A Family-Focused Korean-American Thanksgiving

Chef Sohui Kim mixes her Korean flavors with classic American dishes to create the perfect feast. We partnered with Ford to highlight first-generation families and the new traditions they create to bring together their past and present.

Chef Sohui Kim still remembers her first Thanksgiving. She and her family celebrated the holiday soon after they immigrated to the United States when she was 10. "Thanksgiving was this entirely new concept to us," she says. "We were super-excited to be part of this American holiday, and in a way, it was our first opportunity to celebrate this new chapter in our lives."

They ate traditional Korean food, like kimchi and pajeon and bulgogi at Thanksgiving, before they decided to also include the most traditional American one: a turkey. It wasn't, however, perfect. "We overcooked it," she remembers. "We had never really roasted. You see, there're no ovens in Korea." But her family kept at it, adding mashed potatoes and other staples over the years.

Today, Kim, who owns two restaurants—The Good Fork and Insa—in Brooklyn, has a husband and two kids, and Thanksgiving remains a family affair. "Because I am a chef, I place such importance on food," she says. “And as a mother and an immigrant, I think that food has everything to do with creating community and creating a sense of family."

She'll make japchae, a traditional Korean noodle dish that her children love, but also recruit her children to help with the pork and chive dumplings. They'll mix the ingredients together, then sit around a table and fill the dumpling wrappers together while chatting and laughing. The noodles and dumplings are then served along with more traditional fare like fall roasted vegetables and mashed potatoes. “Itʼs really a festive, fun holiday time for us,” Kim says. “Food has always been important to my family and it has this incredible power to bring people together. And I hope I pass that feeling on to my children.”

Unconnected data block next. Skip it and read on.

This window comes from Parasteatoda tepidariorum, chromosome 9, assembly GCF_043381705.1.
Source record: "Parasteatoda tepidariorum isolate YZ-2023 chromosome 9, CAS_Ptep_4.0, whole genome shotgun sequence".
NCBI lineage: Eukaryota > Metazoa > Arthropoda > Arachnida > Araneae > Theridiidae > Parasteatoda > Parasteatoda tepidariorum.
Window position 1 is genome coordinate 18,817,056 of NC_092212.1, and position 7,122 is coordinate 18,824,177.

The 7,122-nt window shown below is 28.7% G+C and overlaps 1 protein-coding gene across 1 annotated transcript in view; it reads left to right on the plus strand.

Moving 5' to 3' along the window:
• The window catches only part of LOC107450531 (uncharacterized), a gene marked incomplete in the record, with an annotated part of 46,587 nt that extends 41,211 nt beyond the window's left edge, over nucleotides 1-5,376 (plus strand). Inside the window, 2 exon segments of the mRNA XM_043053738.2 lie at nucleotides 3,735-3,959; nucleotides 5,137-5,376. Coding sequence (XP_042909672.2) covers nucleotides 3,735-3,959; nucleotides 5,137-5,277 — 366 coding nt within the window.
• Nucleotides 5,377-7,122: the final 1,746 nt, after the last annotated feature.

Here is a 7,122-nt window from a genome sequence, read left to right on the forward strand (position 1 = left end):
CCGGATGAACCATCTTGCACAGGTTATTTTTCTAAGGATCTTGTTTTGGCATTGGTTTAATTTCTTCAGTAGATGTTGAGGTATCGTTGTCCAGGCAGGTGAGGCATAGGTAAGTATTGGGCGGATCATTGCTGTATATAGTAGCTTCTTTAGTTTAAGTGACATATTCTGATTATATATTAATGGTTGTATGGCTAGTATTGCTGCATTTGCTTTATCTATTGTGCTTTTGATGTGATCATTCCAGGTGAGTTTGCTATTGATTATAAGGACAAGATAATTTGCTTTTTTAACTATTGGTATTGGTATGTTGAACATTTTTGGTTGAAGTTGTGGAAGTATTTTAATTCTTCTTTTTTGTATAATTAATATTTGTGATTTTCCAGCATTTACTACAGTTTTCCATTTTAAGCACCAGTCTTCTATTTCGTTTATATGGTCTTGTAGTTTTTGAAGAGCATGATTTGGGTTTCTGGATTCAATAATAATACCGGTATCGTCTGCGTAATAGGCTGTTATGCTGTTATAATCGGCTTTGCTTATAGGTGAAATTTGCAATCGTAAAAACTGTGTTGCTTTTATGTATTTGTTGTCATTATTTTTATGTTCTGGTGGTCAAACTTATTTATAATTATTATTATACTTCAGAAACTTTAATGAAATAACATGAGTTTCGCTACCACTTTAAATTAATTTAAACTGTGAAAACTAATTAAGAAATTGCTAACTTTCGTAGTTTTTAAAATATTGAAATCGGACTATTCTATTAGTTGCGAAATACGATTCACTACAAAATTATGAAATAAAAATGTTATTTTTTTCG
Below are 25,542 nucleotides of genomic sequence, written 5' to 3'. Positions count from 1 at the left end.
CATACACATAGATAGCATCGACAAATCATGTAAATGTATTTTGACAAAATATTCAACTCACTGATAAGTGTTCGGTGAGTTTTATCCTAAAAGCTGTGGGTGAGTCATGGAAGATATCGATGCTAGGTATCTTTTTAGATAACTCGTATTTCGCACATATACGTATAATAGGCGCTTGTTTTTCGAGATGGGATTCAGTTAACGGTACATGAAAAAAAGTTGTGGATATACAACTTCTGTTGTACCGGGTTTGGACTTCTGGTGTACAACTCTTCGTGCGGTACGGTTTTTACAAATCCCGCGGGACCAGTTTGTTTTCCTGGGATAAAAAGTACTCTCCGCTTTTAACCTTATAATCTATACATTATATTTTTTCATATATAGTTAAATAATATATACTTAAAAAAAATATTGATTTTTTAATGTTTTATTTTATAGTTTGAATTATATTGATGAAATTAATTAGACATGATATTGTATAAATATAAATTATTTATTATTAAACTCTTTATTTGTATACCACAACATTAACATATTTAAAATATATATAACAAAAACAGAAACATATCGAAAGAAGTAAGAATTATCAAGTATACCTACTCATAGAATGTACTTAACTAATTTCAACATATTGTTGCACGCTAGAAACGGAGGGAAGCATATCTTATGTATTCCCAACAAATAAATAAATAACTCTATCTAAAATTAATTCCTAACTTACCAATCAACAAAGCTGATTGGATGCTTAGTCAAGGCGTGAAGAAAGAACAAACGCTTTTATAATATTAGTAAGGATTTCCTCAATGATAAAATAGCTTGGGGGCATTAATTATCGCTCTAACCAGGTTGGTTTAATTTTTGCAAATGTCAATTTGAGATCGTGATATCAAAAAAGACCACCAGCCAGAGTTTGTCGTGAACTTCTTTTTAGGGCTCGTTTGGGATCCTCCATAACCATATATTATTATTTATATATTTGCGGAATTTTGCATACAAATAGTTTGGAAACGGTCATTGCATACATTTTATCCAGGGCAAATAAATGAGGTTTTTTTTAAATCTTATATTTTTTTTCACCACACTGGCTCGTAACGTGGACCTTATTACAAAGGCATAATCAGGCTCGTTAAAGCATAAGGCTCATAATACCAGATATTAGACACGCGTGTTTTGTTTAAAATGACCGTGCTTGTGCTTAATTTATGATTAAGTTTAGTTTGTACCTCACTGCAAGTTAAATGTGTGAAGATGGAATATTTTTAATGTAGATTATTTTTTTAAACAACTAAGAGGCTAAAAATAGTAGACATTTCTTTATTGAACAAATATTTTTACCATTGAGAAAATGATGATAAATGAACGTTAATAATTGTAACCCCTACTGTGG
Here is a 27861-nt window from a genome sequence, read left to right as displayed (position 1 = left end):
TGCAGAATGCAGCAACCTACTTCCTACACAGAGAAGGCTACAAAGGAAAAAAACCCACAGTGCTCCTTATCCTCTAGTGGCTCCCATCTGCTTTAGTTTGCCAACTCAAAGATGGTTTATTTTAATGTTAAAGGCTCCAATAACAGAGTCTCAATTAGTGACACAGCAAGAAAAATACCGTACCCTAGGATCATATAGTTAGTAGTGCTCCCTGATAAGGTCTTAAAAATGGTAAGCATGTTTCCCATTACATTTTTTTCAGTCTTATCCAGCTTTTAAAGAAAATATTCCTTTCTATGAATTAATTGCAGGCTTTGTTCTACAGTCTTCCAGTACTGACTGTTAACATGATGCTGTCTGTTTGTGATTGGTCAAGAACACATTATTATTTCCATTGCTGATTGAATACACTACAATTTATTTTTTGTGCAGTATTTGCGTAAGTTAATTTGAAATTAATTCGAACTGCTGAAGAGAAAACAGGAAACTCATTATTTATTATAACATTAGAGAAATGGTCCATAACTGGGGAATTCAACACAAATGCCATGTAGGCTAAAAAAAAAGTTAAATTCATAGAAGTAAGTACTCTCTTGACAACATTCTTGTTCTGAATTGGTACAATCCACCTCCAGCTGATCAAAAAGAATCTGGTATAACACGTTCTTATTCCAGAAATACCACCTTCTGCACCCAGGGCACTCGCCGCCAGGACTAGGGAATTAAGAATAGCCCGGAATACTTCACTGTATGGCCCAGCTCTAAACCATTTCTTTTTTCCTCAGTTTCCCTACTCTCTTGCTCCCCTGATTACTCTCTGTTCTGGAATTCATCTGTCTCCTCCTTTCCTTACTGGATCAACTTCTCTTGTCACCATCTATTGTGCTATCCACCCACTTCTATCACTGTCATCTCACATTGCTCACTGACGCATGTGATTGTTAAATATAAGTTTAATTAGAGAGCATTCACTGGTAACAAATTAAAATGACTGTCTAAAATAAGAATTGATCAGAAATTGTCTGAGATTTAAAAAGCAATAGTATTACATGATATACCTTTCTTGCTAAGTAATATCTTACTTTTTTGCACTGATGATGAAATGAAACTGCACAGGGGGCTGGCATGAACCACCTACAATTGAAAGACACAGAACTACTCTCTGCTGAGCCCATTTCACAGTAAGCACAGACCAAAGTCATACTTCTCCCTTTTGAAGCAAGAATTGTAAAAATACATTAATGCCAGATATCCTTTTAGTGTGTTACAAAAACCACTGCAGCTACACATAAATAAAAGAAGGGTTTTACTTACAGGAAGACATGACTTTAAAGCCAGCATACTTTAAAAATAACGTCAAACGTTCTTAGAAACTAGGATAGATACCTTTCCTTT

And Kim certainly doesnʼt forget about the turkey. "Sometimes we deepfry it," she says. "Some years we brine the turkey or do a dry salt rub. But you'll always find—fingers crossed—a perfectly cooked turkey on our Thanksgiving table."

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Serves 4-6


6 oz Dangmyun, dried and can be found in most Asian markets
1 TB sesame oil
2 tsp soy sauce
1 tsp sugar
1-2 TB grapeseed Oil
½ onion, sliced thinly
1 medium carrot, julienned
1 TB ginger, grated
8 oz crimini mushrooms, stem off and sliced thin
1 bunch spinach, arugula, green cabbage or swiss chard leaves, washed
1 small red, yellow or orange bell pepper, sliced into thinly to julienne
1 TB grated garlic, 2-3 cloves of garlic
1 TB soy sauce
1 TB sugar
1 tsp black pepper, freshly ground
2 tsp sesame oil
1 TB sesame seeds
3 egg yolks
2 scallions, sliced thin on a bias


Cook the noodles in boiling water til done, about 5-7 minutes (refer to the package as cooking times vary slightly). Drain and rinse in cold water. Toss with sesame oil, soy sauce and sugar. Set aside in a large bowl.

Heat up oil in a saute pan and saute the onions for a few minutes til soft. Season with a pinch of salt and toss in bowl with noodles.

Cook carrots the same way for a minute to a minute and a half. Put in bowl.

Add a bit more oil to pan and cook mushrooms but this time adding the grated ginger. Allow the mushrooms to exclude all liquid and cook til pan is almost dry. Place in bowl.

Cook off greens in same pan with a bit more oil for about 2 minutes. Drain off liquid and place in a separate bowl to catch all the leftover water.

Saute off the bell peppers for a minute or two and place in bowl with noodles.

Squeeze excess water from greens and place in bowl with noodles. Toss the whole batch with more soy sauce, sugar, grated garlic, black pepper, sesame oil and seeds. Add more seasoning if necessary.

Beat 3 egg yolks and pan fry for a thin crepe. Place on cutting board and slice thin julienne strips. Garnish with egg ribbons, sesame seeds and sliced scallions.